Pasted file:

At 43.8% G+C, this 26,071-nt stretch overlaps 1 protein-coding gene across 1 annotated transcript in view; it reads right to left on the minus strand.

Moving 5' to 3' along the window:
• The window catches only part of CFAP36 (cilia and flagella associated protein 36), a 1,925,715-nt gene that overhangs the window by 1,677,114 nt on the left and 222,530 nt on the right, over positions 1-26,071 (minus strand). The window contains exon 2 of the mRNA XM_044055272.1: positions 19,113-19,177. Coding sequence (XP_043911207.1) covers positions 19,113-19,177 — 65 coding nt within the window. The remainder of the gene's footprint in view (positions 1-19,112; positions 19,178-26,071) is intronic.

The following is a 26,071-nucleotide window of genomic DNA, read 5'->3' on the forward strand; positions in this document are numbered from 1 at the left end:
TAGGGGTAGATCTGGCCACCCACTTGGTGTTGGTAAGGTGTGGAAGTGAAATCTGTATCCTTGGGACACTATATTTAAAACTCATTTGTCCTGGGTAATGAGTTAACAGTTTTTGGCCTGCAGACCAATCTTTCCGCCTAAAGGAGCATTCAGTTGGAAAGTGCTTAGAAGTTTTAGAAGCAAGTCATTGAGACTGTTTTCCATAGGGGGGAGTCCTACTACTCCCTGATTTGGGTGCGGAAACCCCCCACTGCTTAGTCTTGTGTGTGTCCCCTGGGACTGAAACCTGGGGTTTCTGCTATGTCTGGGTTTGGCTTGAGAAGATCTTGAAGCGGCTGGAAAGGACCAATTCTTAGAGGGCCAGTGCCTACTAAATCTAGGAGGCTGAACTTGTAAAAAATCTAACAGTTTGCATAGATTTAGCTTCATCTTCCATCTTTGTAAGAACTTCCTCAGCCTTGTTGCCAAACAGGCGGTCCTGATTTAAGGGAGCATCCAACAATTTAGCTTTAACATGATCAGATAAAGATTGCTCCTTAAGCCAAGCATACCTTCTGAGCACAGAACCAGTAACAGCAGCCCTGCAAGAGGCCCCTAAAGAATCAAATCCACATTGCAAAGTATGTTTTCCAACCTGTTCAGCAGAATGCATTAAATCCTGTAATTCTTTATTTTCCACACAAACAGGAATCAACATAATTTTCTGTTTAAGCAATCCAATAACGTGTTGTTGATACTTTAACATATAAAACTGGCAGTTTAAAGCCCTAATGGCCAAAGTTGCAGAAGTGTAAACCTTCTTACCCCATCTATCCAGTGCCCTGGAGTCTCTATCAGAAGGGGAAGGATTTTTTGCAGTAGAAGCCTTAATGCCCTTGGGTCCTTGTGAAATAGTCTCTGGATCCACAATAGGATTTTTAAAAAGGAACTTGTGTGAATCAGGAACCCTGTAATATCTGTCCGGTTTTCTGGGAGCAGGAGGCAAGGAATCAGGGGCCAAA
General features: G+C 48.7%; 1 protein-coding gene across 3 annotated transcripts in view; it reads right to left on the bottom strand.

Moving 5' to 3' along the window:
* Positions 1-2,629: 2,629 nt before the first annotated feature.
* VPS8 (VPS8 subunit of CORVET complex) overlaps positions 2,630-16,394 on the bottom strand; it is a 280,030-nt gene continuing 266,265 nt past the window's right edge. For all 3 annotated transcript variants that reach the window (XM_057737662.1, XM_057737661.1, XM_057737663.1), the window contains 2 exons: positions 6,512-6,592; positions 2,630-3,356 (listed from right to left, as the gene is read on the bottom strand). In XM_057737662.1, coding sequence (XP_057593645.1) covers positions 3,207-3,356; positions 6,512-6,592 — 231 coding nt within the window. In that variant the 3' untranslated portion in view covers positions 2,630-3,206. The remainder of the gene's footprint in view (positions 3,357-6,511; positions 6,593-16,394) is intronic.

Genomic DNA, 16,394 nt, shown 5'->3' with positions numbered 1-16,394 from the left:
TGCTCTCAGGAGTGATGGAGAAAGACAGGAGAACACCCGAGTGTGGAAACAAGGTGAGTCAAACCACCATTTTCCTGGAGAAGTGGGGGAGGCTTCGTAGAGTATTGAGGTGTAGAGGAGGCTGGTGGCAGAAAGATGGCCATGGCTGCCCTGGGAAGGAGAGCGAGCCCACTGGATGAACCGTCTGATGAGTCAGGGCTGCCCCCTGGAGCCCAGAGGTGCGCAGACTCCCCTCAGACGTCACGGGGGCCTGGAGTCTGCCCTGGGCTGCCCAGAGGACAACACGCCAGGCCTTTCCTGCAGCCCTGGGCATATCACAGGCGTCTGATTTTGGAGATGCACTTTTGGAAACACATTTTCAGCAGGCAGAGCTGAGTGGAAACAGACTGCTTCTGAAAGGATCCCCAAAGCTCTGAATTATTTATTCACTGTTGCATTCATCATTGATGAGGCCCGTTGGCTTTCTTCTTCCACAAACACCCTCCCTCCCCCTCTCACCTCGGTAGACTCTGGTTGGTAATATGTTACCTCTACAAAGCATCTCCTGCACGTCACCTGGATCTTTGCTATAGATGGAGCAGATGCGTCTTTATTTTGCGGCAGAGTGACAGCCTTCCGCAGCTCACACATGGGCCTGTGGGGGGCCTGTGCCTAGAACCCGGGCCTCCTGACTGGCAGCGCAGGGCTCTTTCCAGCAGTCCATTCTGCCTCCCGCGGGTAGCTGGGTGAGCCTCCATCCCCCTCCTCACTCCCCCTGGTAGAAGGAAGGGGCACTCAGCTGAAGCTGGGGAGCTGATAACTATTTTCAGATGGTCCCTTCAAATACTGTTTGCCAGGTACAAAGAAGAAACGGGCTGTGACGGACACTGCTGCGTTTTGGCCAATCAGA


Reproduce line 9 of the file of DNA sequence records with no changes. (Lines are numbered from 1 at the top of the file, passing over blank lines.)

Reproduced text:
* VPS8 (VPS8 subunit of CORVET complex) overlaps positions 2,630-16,394 on the bottom strand; it is a 280,030-nt gene continuing 266,265 nt past the window's right edge. For all 3 annotated transcript variants that reach the window (XM_057737662.1, XM_057737661.1, XM_057737663.1), the window contains 2 exons: positions 6,512-6,592; positions 2,630-3,356 (listed from right to left, as the gene is read on the bottom strand). In XM_057737662.1, coding sequence (XP_057593645.1) covers positions 3,207-3,356; positions 6,512-6,592 — 231 coding nt within the window. In that variant the 3' untranslated portion in view covers positions 2,630-3,206. The remainder of the gene's footprint in view (positions 3,357-6,511; positions 6,593-16,394) is intronic.